Designing Multimedia Networks

Moving voice and video over any data network can be a challenge, if you’ve ever sat through a stuttering video conference you’ll appreciate that you have to do it well.     Fortunately it’s becoming more of a reality nowadays with efficient compressions techniques, high bandwidth networks and of course QoS.   Compression is probably the most important factor as it radically reduces the volume of traffic that needs to be transmitted over network links.

Genuine multimedia networks are rarer than you would think, and indeed some of the best which have integrated ATM (Asynchronous Transfer Mode) can be extremely fast.   One of the most important factors apart from the increased speed ATM can bring to both WAN and LAN networks is it’s support for QoS.   This guarantees a certain bandwidth and performance levels for the multimedia connections  such as live streaming news from the BBC. However it should be remembered this has to be reserved to be effective.  Not only can administrators reserve their multimedia requirements but they can also set up virtual circuits to separate their video conference, multimedia or voice calls.   Although it should be noted that this will require either ATM compatible applications, adapters fitted to the workstations or software that emulates ATM on standard network interface cards.

Whatever technology is incorporated the main issue with adding multimedia applications to a network is simply the traffic load.  It’s pointless letting users have access to real time multimedia applications without a very fast data network and some sort of QoS guarantee.   The network also needs the capacity to provide these guarantees without affecting the rest of the normal data traffic.    Capacity planning is crucial and until this is carried out you will have little idea how even a modest set of multimedia applications will effect your network speeds.

For any long term use there are a variety of techniques which can radically boost network performance for multimedia.  Core switched networks which connect to existing departmental hubs is a start and these can be upgraded to provide switched services to different departments as required.   Any videoconferencing equipment should be connected directly to high performance switches, on no account should the traffic be allowed to broadcast out through out the network through a simple hub or repeater.  Most high performance networks now try to standardise on Gigabit ethernet although often this can be slowed by legacy network hardware. Iso-Ethernet is an emerging technology which can incorporate  voice and standard 10 mbit ethernet on the same cable.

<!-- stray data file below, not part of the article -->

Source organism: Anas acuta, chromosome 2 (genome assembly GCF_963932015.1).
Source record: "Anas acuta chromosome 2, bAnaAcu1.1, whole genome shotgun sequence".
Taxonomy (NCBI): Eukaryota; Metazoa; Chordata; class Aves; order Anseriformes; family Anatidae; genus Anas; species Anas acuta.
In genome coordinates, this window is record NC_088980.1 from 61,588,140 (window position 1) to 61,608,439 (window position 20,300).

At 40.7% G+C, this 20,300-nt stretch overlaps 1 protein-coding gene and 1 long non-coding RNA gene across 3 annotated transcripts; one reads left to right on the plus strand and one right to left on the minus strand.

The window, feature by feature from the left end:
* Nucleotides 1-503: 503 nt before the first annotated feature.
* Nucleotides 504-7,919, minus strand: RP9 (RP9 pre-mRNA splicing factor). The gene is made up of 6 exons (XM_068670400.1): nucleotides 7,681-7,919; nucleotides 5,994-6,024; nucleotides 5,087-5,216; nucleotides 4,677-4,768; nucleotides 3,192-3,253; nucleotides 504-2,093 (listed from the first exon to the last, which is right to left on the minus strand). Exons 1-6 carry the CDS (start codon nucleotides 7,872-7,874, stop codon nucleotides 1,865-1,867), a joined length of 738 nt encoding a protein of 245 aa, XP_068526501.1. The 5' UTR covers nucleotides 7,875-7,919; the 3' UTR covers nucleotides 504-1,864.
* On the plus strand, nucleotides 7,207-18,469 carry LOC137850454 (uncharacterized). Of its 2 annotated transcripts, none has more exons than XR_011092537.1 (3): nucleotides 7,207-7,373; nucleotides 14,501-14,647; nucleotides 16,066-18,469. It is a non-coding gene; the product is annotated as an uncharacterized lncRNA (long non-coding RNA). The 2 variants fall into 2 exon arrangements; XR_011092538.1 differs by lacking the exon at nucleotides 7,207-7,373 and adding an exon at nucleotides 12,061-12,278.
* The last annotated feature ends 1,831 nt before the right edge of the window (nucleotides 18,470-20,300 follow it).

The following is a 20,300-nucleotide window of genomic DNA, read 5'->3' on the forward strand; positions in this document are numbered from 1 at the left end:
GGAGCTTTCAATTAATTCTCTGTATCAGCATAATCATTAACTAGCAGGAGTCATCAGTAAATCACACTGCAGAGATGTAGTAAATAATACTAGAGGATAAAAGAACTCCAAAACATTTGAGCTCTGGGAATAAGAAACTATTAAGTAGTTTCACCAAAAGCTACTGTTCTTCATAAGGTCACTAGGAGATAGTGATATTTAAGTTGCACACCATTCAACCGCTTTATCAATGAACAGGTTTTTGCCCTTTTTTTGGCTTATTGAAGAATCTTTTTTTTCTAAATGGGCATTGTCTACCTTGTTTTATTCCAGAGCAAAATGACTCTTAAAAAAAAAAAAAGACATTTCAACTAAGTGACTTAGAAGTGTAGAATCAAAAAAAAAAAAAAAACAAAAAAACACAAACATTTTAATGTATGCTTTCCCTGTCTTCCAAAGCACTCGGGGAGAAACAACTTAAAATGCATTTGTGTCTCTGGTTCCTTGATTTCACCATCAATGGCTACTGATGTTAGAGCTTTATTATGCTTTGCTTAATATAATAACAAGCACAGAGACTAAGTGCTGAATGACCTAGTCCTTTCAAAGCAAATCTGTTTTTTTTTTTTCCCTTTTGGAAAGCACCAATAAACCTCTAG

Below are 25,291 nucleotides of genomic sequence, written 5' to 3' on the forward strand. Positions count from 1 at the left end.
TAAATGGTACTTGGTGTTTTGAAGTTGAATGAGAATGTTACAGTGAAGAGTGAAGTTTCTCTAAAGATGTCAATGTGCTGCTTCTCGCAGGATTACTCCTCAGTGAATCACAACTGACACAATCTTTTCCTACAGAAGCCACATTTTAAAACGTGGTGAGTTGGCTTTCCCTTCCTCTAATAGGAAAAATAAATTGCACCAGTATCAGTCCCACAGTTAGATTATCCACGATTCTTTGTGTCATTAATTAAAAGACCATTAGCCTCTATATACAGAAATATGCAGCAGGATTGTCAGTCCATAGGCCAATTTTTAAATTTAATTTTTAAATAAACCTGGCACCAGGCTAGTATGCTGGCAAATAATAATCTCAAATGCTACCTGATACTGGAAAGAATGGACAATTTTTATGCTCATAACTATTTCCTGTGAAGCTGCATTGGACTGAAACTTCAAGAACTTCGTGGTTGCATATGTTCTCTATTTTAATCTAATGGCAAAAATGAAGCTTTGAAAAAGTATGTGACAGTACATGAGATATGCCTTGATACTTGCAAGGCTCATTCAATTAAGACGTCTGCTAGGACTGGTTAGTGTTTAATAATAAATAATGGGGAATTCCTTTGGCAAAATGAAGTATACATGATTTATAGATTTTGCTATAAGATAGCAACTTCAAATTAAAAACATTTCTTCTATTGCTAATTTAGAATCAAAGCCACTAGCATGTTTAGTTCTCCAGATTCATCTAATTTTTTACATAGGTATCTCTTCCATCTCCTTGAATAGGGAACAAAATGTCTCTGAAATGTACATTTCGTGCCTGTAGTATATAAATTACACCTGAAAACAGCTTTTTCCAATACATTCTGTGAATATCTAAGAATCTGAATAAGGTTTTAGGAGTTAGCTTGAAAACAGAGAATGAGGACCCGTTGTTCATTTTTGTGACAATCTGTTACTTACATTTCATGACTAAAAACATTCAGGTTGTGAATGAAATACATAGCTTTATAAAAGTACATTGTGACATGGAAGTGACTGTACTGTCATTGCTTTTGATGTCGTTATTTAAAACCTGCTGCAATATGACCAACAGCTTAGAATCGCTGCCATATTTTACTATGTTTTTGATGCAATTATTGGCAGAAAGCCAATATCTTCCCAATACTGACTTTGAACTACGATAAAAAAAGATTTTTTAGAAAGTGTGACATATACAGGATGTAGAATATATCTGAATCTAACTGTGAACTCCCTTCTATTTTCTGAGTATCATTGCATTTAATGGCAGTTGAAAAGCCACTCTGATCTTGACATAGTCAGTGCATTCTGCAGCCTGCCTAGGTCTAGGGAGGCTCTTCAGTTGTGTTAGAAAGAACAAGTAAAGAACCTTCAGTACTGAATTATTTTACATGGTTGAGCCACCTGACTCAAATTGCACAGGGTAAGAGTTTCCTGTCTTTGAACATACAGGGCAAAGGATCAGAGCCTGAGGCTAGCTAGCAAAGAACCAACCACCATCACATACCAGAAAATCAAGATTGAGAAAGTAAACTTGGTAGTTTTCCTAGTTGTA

There are a variety of methods and technologies which will provide quality of service over existing networks if you don’t have access to ATM.  In fact often it is easier to use one of these bespoke methods as ATM does require modification and support in all applications, transports and software.  A technology called RSVP (Resource Reservation Protocol) has been developed by the IETF (Internet Engineering Task Force) which allows any IP host to request directly a specified amount of bandwidth on a network.

Further Reading

 

ActiveX – (Previously COM)

Microsoft’s component technology started off being known as COM – the Component Object Model.   To build software components that can communicate with each other both locally and across networks then you need a standard framework.  Active X provides that standard together with an associated technology called DCOM (Distributed Component Object Model) which allows the components to communicate across the internet and other networks.

ActiveX has been with us through many years and has been updated consistently.  It is promoted as a tool for building both dynamic web pages plus sophisticated distributed object applications.  Every time a client visits a web site which runs Active X components a version check is performed and the latest  controls are downloaded to the browser.  These are not deleted when the browser navigates away but kept updated, this is necessary in order to keep the browser controls updated as far as possible.  Obviously sometimes there are configuration or security options enabled in particular browsers which prevent this.

You may have seen ActiveX controls run in all sorts of situations, perhaps running some graphical banners or multimedia applications on a web page.  ActiveX controls also can run complicated real time information systems on pages, perhaps temperature measurements, financial tickers or simply just updated news feeds actively updating themselves.   ActiveX controls have the facility to directly access data servers using protocols that are much more sophisticated than anything standard HTTP can handle.  It’s an important concept to understand in the development of distributed object computing.